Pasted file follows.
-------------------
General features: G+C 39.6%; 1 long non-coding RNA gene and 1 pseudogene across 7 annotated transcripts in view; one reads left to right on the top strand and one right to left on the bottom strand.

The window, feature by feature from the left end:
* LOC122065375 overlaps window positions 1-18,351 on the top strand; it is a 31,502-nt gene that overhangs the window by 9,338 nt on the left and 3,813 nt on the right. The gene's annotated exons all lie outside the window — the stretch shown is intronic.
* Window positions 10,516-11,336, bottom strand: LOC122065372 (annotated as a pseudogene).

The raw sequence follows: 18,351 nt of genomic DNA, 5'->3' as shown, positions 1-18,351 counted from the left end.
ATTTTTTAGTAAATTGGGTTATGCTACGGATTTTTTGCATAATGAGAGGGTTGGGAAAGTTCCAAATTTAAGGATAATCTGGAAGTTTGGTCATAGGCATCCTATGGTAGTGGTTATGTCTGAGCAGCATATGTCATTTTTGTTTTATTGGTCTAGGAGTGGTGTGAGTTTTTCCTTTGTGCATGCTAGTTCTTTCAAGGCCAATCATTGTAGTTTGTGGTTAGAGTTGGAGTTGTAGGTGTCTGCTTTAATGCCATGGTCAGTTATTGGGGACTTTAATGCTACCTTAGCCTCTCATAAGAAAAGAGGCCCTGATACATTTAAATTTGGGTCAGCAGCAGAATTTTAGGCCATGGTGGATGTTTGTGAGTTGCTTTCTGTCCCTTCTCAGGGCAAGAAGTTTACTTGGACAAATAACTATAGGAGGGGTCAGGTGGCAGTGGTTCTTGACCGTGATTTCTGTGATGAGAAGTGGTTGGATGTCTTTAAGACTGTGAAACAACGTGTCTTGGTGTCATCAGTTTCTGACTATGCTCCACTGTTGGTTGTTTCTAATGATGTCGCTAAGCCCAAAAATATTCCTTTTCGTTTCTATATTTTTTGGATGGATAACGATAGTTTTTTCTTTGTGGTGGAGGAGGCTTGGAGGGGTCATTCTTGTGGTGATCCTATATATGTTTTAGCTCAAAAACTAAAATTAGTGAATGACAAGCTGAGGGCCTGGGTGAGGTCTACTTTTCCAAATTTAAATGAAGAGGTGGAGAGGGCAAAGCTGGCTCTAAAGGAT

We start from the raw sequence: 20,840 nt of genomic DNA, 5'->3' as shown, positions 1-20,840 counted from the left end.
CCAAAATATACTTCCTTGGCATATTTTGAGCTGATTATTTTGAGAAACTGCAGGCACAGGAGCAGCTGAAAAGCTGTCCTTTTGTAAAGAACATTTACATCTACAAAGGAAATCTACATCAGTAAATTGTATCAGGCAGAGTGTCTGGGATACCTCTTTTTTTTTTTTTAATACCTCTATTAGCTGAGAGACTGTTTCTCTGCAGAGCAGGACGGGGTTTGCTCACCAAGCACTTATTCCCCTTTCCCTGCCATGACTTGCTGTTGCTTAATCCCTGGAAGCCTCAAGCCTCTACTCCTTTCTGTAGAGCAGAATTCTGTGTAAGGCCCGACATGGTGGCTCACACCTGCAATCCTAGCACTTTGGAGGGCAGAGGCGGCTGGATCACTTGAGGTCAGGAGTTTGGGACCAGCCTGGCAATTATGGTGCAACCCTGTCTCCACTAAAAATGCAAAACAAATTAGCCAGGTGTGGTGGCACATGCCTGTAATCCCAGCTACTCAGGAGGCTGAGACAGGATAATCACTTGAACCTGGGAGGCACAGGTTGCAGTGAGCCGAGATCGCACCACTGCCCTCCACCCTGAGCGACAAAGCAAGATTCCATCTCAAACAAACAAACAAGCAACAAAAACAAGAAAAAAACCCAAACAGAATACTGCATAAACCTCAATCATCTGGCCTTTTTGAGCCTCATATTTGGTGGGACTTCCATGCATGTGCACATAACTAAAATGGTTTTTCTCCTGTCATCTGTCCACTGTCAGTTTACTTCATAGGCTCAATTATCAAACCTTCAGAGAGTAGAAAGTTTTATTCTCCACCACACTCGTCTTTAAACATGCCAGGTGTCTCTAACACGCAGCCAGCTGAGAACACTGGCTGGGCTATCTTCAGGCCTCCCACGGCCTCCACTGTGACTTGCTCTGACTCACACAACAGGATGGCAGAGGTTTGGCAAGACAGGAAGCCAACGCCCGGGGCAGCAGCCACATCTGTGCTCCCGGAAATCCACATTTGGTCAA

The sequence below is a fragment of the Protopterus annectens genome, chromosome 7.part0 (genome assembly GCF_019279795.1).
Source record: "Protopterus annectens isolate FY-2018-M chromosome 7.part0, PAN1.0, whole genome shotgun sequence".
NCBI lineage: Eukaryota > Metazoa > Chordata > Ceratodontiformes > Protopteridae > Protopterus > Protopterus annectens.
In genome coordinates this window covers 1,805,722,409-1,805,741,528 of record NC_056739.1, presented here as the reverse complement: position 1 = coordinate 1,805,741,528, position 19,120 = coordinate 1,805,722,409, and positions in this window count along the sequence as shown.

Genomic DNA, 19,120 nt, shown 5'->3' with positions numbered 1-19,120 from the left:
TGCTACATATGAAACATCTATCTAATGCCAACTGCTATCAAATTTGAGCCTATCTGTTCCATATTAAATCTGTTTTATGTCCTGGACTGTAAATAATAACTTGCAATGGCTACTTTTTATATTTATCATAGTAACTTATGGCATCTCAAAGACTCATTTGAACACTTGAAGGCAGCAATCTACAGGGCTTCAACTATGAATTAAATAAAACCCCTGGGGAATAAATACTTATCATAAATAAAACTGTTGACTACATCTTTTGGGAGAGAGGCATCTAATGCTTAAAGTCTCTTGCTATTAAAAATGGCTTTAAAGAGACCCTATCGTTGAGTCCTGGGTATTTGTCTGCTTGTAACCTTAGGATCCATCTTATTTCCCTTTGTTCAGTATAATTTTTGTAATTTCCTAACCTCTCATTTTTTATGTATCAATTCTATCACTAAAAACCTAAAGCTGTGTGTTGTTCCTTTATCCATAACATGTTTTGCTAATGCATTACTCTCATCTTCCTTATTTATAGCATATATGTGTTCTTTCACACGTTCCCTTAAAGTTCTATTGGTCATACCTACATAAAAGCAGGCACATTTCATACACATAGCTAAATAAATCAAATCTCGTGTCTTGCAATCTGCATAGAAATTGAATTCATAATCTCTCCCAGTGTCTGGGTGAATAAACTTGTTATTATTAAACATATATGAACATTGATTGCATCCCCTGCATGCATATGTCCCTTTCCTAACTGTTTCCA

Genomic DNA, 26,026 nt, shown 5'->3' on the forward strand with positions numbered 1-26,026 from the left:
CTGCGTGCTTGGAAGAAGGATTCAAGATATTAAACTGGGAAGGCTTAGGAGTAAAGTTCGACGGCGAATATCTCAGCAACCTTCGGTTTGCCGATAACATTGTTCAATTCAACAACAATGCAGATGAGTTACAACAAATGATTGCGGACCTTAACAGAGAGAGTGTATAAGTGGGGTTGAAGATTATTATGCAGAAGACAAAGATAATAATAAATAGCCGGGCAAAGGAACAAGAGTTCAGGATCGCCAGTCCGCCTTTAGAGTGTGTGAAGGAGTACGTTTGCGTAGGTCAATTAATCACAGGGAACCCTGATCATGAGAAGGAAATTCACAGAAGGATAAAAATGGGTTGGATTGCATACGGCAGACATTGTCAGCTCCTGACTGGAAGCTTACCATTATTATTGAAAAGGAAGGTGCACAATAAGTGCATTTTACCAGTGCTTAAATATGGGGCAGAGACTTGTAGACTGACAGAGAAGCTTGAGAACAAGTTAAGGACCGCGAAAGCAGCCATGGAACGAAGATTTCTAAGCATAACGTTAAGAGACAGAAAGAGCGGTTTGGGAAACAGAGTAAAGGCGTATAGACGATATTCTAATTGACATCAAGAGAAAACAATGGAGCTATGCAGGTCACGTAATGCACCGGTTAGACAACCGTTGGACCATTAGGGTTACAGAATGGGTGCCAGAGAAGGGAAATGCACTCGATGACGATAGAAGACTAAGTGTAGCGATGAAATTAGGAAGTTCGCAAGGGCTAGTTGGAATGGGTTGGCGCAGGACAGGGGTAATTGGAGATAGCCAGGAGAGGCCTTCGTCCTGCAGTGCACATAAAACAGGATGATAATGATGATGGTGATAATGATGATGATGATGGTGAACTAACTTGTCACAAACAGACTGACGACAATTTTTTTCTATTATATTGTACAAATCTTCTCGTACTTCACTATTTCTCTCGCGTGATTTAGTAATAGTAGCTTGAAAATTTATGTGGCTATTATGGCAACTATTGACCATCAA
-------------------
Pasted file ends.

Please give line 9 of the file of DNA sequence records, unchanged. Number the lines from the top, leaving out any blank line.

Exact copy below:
The sequence below is a fragment of the Protopterus annectens genome, chromosome 7.part0 (genome assembly GCF_019279795.1).